“We have limited visibility into, like, what exactly they’re thinking here,” Kwon said. This isn’t just dismissive swagger. Last month, he and Terraform sued the SEC for “failure to follow its own rules,” their lawsuit read, when serving Kwon at the highly trafficked crypto conference held at a Times Square hotel. Although Terra’s subpoena is mostly focused on procedural issues – never calling into question the long arm of U.S. law, just how clumsy it can be – Kwon seems prepared to make a larger statement.
“If we really are fighting for a revolution, I think for people at the vanguard it is incumbent on us to make sure that we speak out, make sure that the views of the industry are heard,” Kwon said. The experience working with and now resisting the SEC has been edifying (even if Kwon claims not to have read their paperwork), if only because it has made him realize the gravity behind Terra.
The son of a pharmaceutical and medical equipment distributor, Kwon grew up traveling the world. He was a “nerd,” as a teenager, but “not nerdy,” he said. He liked reading, especially theoretical works, but didn’t get to “The Fountainhead” or “Atlas Shrugged” until college, when he roomed with the president of the Ayn Rand Society. He’s smart. He takes cues from other Silicon Valley visionaries, and mostly wears black t-shirts. After five years at Stanford, he took a software engineering job at Microsoft. He quickly got bored.
His first company, Anyfi, was founded in 2016 to solve a “real problem.” It used a mesh network to relay bandwidth to those without internet access. Kwon raised $1 million in grants from angel investors and the South Korean government. It was through experimenting with this distributed network that he first started learning about cryptocurrency. In 2017, seeing the crypto market explode in value without actually providing “real use,” he decided to mend the gap.
Together with a college friend Nicholas Platias, Kwon wrote an initial white paper for a decentralized payments system that would make sense to an average person. The idea was to have a stable currency, pegged to fiat, that could be used by anyone, anywhere on or offline. It’s the type of project that could have gone nowhere – a flash of brilliance, or desperation, from a two-man team living off ramen and jumping from Airbnb to Airbnb in Seoul, South Korea – had it not been for a fortunate encounter with Daniel Shin.
Shin, a co-founder of Ticket Monster, is a legendary figure in the Korean tech scene. His e-commerce site was founded in 2010 with just a 5 million won annual budget, and quickly grew into one of the nation’s largest internet companies. By the time he met Kwon, his career was in its second act. He had sold Ticket Monster, and was looking for the next wave of Korean tech businesses to advise and invest in.
He saw in Kwon a kindred spirit. Just as Kwon became disillusioned by the world of big tech, Shin had direct experience with how the online-payments space is filled with rent-seekers, or those whose minor technological innovations are underdone by profit-seeking. A decentralized solution would not only be fairer, but more useful.
Terraform Labs incorporated in early 2018 to oversee the development of a new e-commerce platform called Chai. Unlike many payments apps, like Stripe, Chai would be built from the ground up using cryptocurrency infrastructure. Initially focused on the Asian market, it was a product created with the world in mind: being able to accept payment in any fiat money, convert to stablecoins and pay out vendors in the local currency. Terraform chose not to make money from transactions using its UST stablecoin, instead relying on outside funding to build something like a “digital commons,” Kwon said.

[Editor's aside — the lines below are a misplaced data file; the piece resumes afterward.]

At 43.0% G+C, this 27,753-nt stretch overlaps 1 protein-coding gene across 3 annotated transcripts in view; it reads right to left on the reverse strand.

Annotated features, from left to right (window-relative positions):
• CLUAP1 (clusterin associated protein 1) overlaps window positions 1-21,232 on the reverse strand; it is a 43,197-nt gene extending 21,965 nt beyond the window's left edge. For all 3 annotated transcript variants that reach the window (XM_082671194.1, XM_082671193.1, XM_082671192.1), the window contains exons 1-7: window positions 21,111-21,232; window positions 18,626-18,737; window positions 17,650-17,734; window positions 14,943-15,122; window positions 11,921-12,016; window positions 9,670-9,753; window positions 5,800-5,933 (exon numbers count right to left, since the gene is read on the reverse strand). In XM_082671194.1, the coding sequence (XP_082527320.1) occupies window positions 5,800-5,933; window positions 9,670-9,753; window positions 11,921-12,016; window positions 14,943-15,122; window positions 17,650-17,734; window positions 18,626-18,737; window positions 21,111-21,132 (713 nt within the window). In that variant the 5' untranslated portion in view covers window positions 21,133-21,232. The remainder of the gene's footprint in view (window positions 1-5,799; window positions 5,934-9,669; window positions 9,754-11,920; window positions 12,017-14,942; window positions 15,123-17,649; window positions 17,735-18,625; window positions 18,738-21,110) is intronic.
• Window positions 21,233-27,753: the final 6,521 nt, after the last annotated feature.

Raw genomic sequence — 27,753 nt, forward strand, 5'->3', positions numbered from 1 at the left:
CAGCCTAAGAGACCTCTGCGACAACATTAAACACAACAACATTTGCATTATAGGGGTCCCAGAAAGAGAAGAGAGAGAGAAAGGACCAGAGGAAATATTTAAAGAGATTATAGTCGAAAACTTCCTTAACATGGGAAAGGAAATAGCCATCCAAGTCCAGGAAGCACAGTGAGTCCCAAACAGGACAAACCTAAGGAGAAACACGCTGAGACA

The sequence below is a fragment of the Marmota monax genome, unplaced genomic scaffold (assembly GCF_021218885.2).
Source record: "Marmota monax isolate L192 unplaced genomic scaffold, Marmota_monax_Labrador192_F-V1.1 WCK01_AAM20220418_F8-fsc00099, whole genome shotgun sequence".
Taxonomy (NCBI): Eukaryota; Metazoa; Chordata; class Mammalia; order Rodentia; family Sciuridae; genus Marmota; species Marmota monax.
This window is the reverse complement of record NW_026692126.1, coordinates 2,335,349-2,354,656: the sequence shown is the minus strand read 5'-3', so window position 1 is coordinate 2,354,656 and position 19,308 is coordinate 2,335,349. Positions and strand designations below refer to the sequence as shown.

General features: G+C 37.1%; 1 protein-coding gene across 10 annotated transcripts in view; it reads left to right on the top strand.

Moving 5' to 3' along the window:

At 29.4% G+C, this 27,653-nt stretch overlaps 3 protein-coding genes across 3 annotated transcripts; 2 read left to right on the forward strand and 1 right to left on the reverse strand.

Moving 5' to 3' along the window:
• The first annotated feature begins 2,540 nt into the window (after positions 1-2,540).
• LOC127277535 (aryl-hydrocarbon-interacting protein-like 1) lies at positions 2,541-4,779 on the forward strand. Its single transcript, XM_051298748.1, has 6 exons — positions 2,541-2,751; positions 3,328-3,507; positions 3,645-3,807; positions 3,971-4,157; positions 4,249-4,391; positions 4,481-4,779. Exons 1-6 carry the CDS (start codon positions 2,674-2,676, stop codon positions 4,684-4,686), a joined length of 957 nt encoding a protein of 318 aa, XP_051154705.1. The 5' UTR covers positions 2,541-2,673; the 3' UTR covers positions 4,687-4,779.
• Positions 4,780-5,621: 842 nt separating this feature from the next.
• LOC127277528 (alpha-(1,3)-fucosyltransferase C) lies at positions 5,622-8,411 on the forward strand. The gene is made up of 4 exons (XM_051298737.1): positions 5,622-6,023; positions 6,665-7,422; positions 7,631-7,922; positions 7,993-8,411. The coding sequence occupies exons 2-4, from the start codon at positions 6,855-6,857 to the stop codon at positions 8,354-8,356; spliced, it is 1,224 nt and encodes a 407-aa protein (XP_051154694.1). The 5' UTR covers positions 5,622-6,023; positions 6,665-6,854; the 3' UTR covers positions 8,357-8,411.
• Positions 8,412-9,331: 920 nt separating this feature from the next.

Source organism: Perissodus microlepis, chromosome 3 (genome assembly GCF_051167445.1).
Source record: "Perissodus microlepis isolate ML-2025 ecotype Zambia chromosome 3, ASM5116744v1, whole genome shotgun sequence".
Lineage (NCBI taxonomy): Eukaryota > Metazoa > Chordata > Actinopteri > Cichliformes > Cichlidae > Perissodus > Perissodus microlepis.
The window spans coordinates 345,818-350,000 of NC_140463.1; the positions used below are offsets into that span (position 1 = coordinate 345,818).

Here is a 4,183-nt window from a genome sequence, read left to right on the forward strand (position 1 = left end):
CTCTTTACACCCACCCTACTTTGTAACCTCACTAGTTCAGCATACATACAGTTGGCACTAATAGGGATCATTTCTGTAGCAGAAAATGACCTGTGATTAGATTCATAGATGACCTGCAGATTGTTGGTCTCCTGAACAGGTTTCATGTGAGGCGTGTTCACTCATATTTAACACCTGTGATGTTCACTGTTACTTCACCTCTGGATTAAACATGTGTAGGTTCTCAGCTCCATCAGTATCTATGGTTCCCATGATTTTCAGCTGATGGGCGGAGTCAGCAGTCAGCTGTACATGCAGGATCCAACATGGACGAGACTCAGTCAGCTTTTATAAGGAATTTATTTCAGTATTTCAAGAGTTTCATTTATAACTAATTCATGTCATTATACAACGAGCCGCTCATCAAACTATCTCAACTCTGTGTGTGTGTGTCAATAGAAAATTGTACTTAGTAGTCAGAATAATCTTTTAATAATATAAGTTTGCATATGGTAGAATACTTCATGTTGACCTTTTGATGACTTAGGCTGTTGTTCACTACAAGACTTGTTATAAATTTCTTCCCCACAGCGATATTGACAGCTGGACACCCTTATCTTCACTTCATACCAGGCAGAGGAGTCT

For consumers, Chai functions like a neo-bank, able to plug into their existing accounts – including debit and credit cards, digital wallets, wires and PayPal – to make online shopping easier. For merchants it is a quicker, cheaper settlement layer. Crucially, neither side needs to know they’re interacting with a blockchain. “What’s so striking about Chai is its ability to bring people into the Web 3 economy without them knowing it,” tech writer and former venture capitalist Mario Gabriele wrote in his SubStack The Generalist.
Shin’s tech contacts helped Terra find an impressive roster of early clients. When the company was looking to raise capital, they were able to point to 15 established Asian e-commerce businesses actually using the tool. They signed up hospitals and delivery services and started marketing their “solution” as “Alipay on the blockchain,” referencing the dominant payments app in China built by Alibaba. By the end of the year, the team raised $32 million from leading cryptocurrency exchanges Binance, OKEx and Huobi and TechCrunch founder Michael Arrington, among others.
Chai has since spun out from Terraform Labs, an early example of the quasi startup incubator’s ability to code projects and release them into the world. It has thousands of merchant users, including Korea-based arms of Nike and Philip Morris. In 2020, it even raised its own venture funding independent of Terraform, in a round led by Hanwha Investment & Securities with participation from SoftBank Ventures Asia.
Kwon said he retains an advisory role in Chai, but isn’t involved day-to-day in the company. It’s a remarkable departure from just three years ago, when Chai was almost a singular vision. At a CNBC business conference in 2018, Kwon spoke about the payments app using language familiar to any tech founder, discussing “the next country,” “next hospital” it would “integrate” with. “Korea runs on Terra,” he said, because Koreans were using Chai.
Over time, he said, he’s become “more and more scoped out,” less focused on single products than an overall economy that works for more than just one company. “From a decentralization perspective, we [at Terraform] try to build as quickly as possible. But to the confusion of many observers, we don’t take an ownership stake,” Kwon said.